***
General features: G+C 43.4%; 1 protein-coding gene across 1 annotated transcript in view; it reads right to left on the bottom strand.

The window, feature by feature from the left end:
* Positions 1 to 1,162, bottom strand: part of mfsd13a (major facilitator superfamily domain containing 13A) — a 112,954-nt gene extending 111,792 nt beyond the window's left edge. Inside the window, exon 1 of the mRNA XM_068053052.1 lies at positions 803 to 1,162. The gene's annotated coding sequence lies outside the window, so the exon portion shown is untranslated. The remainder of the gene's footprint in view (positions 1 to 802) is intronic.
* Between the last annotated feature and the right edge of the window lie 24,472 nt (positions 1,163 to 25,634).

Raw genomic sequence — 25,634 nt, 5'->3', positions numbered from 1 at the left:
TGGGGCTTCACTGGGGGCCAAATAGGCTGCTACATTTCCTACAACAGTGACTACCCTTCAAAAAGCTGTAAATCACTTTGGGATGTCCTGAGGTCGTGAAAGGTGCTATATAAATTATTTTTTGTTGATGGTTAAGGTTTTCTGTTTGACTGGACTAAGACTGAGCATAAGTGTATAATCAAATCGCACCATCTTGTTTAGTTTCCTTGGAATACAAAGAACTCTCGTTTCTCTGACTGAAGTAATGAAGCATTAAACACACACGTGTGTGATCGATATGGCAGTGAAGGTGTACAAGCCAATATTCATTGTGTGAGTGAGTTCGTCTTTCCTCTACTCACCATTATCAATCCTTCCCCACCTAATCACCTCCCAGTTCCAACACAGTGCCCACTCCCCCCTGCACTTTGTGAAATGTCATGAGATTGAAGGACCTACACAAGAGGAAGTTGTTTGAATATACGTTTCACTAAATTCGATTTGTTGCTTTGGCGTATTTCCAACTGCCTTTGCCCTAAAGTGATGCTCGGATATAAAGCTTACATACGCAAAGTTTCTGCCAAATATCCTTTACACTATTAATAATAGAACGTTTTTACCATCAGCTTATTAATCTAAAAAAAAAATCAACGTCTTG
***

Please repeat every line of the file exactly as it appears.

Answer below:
General features: G+C 43.4%; 1 protein-coding gene across 1 annotated transcript in view; it reads right to left on the bottom strand.

The window, feature by feature from the left end:
* Positions 1 to 1,162, bottom strand: part of mfsd13a (major facilitator superfamily domain containing 13A) — a 112,954-nt gene extending 111,792 nt beyond the window's left edge. Inside the window, exon 1 of the mRNA XM_068053052.1 lies at positions 803 to 1,162. The gene's annotated coding sequence lies outside the window, so the exon portion shown is untranslated. The remainder of the gene's footprint in view (positions 1 to 802) is intronic.
* Between the last annotated feature and the right edge of the window lie 24,472 nt (positions 1,163 to 25,634).

Raw genomic sequence — 25,634 nt, 5'->3', positions numbered from 1 at the left:
TGGGGCTTCACTGGGGGCCAAATAGGCTGCTACATTTCCTACAACAGTGACTACCCTTCAAAAAGCTGTAAATCACTTTGGGATGTCCTGAGGTCGTGAAAGGTGCTATATAAATTATTTTTTGTTGATGGTTAAGGTTTTCTGTTTGACTGGACTAAGACTGAGCATAAGTGTATAATCAAATCGCACCATCTTGTTTAGTTTCCTTGGAATACAAAGAACTCTCGTTTCTCTGACTGAAGTAATGAAGCATTAAACACACACGTGTGTGATCGATATGGCAGTGAAGGTGTACAAGCCAATATTCATTGTGTGAGTGAGTTCGTCTTTCCTCTACTCACCATTATCAATCCTTCCCCACCTAATCACCTCCCAGTTCCAACACAGTGCCCACTCCCCCCTGCACTTTGTGAAATGTCATGAGATTGAAGGACCTACACAAGAGGAAGTTGTTTGAATATACGTTTCACTAAATTCGATTTGTTGCTTTGGCGTATTTCCAACTGCCTTTGCCCTAAAGTGATGCTCGGATATAAAGCTTACATACGCAAAGTTTCTGCCAAATATCCTTTACACTATTAATAATAGAACGTTTTTACCATCAGCTTATTAATCTAAAAAAAAAATCAACGTCTTG